If you make €36,400 ($45,645US) or less (there is no lower limit) in Ireland, you pay a 20% income tax. If you make more, it’s 41%. And then there’s the 21% national sales tax. Minimum wage is graduated with people under 18 making €6.06 ($7.59US) an hour and topping with experienced (“trainees” can be paid less) adults earning just €8.65 ($10.84) an hour. When you factor in the taxes that Americans who earn minimum wage don’t pay, the poor Irish bloke gets just $6.85 an hour.
France—$17.00 in International Currency
France is able to sustain such a high minimum wage because it taxes its citizens 40% on their income, plus a national sales tax of 20%. That means a French family that earned the equivalent of $40,000 would take home just $24,000 and then lose another $4,800 in sales tax added to almost anything they buy.
New Zealand—$16.00 in International Currency
All New Zealander who makes the equivalent of about $11,000 a year or less pay 11.5% income tax. It graduates up until those making about $55,000 and up pay 35% income tax. And yes, there’s a 13% national sales tax. Untrained or under 20 workers earn the equivalent of $8.94 an hour. The rest have a minimum wage of $11.18US.
Canada—$16.00 in International Currency
Canadians who earn about $36,000US or less pay a 15% income tax. It graduates up to a 29% top tax rate. The national sales tax in Canada is 5%. The minimum wage in Canada varies according to jurisdiction, but ranges from $8.59US in Alberta to $10.72US in Yukon.
United States—$15.00 in International Currency
Yes, the US ranks #10 in the nations with the highest minimum wage. Almost half of working Americans pay absolutely no income taxes at all. The bottom 40% actually have a -9% (that’s negative, as in the government pays them) tax rate. The current minimum wage set by the Federal government is $7.25. It can be higher depending on the state.
*International Currency is a measure of currency based on the value of the United States dollar in 2009.
Critics charge Obamacare’s individual mandate is boosting the profits of insurance companies, securing their loyalty to Democratic politicians.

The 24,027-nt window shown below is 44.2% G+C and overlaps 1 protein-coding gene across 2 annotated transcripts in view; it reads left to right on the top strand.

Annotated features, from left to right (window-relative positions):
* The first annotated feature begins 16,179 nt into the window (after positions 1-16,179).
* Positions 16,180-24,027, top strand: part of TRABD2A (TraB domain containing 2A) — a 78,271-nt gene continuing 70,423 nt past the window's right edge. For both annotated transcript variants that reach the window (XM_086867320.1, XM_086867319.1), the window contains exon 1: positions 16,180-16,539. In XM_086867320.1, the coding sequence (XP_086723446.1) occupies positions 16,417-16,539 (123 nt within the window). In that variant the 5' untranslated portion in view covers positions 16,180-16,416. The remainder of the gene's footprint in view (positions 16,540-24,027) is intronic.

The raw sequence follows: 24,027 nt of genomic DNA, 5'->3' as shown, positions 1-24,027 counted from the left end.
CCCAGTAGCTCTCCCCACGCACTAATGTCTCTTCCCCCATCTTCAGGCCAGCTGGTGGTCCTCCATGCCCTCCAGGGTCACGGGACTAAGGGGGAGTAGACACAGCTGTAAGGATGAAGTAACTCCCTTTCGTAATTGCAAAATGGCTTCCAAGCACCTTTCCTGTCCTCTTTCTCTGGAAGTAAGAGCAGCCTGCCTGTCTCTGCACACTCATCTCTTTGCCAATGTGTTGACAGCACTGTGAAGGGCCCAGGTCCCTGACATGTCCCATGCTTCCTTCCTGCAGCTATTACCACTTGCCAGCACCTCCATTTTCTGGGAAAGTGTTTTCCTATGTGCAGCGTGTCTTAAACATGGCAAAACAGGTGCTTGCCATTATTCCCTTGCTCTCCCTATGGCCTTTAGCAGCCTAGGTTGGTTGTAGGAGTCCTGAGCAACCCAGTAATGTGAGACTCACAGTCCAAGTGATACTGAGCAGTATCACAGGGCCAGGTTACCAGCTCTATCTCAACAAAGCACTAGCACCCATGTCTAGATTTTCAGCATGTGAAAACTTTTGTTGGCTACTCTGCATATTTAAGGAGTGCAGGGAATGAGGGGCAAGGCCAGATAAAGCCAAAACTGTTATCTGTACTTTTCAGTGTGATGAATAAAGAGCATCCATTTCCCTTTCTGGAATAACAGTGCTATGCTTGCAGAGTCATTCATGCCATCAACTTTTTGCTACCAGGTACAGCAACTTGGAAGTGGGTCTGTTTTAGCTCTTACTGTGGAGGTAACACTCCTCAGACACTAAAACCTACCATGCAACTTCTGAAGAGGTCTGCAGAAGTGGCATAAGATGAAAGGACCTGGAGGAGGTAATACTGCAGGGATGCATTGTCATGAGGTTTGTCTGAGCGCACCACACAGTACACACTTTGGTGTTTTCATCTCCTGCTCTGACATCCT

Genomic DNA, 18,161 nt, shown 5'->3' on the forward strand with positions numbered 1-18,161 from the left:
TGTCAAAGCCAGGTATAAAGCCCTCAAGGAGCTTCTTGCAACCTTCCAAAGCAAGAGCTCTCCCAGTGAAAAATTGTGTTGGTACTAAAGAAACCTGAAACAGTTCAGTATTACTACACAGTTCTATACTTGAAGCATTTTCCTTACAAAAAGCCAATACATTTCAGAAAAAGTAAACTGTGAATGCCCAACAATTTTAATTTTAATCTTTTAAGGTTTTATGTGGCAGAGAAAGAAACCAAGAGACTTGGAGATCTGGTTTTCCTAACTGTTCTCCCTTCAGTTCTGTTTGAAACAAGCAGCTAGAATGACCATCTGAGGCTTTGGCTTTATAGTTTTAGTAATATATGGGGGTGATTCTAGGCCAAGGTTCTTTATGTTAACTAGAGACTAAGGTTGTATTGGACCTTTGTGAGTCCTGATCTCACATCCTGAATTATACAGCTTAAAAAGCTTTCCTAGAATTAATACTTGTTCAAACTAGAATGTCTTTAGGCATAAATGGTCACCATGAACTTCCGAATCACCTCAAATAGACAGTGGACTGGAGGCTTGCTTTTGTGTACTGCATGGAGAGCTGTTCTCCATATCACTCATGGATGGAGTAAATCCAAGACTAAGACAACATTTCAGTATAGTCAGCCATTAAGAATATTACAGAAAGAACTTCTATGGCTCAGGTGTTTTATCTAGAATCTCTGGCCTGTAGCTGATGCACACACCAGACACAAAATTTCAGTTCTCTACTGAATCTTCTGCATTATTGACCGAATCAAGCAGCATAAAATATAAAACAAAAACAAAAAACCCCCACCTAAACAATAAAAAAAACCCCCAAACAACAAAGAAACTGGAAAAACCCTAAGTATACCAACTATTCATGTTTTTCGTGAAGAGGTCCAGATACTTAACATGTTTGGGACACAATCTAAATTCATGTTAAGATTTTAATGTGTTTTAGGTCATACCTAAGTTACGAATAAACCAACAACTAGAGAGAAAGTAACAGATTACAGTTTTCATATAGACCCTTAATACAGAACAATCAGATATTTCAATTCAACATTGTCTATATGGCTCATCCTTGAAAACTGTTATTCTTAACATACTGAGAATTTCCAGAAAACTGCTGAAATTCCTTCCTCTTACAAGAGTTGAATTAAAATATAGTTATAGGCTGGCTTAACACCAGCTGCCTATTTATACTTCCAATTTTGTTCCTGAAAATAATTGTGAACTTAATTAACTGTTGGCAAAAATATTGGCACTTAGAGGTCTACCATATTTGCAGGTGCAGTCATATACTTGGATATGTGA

Washington Post blogger Jennifer Rubin argued Tuesday that “the individual mandate is the greatest single act of corporate welfare in memory,” creating new customers for the insurance companies by fiat and subsidizing that coverage with tax dollars.
Rubin pointed out that during the debate over Obamacare, “Many conservatives bitterly criticized the influence of Big Insurance, correctly labeling it a prime example of corporate cronyism.” Now, she says, “it is both good politics and good policy to end this incestuous relationship.”
According to The New York Times, “the relationship between the Obama administration and insurers,” while initially contentious, “has evolved into a powerful, mutually beneficial partnership that has been a boon to the nation’s largest private health plans and led to a profitable surge in their Medicaid enrollment.”
Read the full article at The Daily Caller.
Student activists bundled up on Tuesday to protest the Senate’s upcoming vote on the Keystone XL pipeline. The eco-activists specifically targeted Senate Democrats who have said they will vote in favor of the pipeline.
Democratic Sens. Tom Carper of Delaware and Michael Bennet of Colorado have come out in support of approving the Keystone XL pipeline, which has made them a target of environmentalists who want to see the project defeated in the Senate.
“Senator Carper and Bennet must know that if they are going to stand with big oil and support the Keystone XL pipeline, then they will lose the support of the youth vote,” Elli Bloomberg, an American University student protesting at Bennett’s office, said in a statement.
Environmentalists argue that Keystone will harm the environment and contribute to global warming. So they bundled up to withstand the frigid blast of Arctic weather and protest against Democrats who have pledged to vote in favor of legislation approving the $8 billion Keystone XL pipeline.
Read the full article at The Daily Caller.